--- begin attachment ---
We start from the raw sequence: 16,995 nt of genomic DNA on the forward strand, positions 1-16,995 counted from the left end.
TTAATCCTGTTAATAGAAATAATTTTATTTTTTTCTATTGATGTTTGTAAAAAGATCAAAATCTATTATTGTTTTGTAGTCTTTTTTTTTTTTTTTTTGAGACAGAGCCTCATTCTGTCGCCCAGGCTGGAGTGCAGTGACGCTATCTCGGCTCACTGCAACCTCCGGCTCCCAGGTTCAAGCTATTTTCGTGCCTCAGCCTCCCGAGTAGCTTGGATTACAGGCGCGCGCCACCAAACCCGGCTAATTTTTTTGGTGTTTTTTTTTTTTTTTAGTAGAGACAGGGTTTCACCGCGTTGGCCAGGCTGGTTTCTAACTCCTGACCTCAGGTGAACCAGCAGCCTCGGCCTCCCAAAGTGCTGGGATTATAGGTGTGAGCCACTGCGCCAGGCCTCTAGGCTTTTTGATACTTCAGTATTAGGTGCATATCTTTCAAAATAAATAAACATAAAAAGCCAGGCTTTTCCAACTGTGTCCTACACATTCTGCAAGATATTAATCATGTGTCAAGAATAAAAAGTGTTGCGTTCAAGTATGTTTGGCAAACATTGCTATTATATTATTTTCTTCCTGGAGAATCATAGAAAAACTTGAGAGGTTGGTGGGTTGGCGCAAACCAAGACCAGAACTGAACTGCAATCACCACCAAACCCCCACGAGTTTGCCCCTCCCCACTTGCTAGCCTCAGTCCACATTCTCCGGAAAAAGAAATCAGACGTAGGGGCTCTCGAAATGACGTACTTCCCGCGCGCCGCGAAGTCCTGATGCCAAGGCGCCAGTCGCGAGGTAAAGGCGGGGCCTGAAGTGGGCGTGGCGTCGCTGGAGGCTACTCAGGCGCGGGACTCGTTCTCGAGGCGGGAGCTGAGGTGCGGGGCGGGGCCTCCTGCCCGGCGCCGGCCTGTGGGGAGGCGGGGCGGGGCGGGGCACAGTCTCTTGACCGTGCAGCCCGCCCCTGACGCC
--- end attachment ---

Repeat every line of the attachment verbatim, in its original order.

We start from the raw sequence: 16,995 nt of genomic DNA on the forward strand, positions 1-16,995 counted from the left end.
TTAATCCTGTTAATAGAAATAATTTTATTTTTTTCTATTGATGTTTGTAAAAAGATCAAAATCTATTATTGTTTTGTAGTCTTTTTTTTTTTTTTTTTGAGACAGAGCCTCATTCTGTCGCCCAGGCTGGAGTGCAGTGACGCTATCTCGGCTCACTGCAACCTCCGGCTCCCAGGTTCAAGCTATTTTCGTGCCTCAGCCTCCCGAGTAGCTTGGATTACAGGCGCGCGCCACCAAACCCGGCTAATTTTTTTGGTGTTTTTTTTTTTTTTTAGTAGAGACAGGGTTTCACCGCGTTGGCCAGGCTGGTTTCTAACTCCTGACCTCAGGTGAACCAGCAGCCTCGGCCTCCCAAAGTGCTGGGATTATAGGTGTGAGCCACTGCGCCAGGCCTCTAGGCTTTTTGATACTTCAGTATTAGGTGCATATCTTTCAAAATAAATAAACATAAAAAGCCAGGCTTTTCCAACTGTGTCCTACACATTCTGCAAGATATTAATCATGTGTCAAGAATAAAAAGTGTTGCGTTCAAGTATGTTTGGCAAACATTGCTATTATATTATTTTCTTCCTGGAGAATCATAGAAAAACTTGAGAGGTTGGTGGGTTGGCGCAAACCAAGACCAGAACTGAACTGCAATCACCACCAAACCCCCACGAGTTTGCCCCTCCCCACTTGCTAGCCTCAGTCCACATTCTCCGGAAAAAGAAATCAGACGTAGGGGCTCTCGAAATGACGTACTTCCCGCGCGCCGCGAAGTCCTGATGCCAAGGCGCCAGTCGCGAGGTAAAGGCGGGGCCTGAAGTGGGCGTGGCGTCGCTGGAGGCTACTCAGGCGCGGGACTCGTTCTCGAGGCGGGAGCTGAGGTGCGGGGCGGGGCCTCCTGCCCGGCGCCGGCCTGTGGGGAGGCGGGGCGGGGCGGGGCACAGTCTCTTGACCGTGCAGCCCGCCCCTGACGCC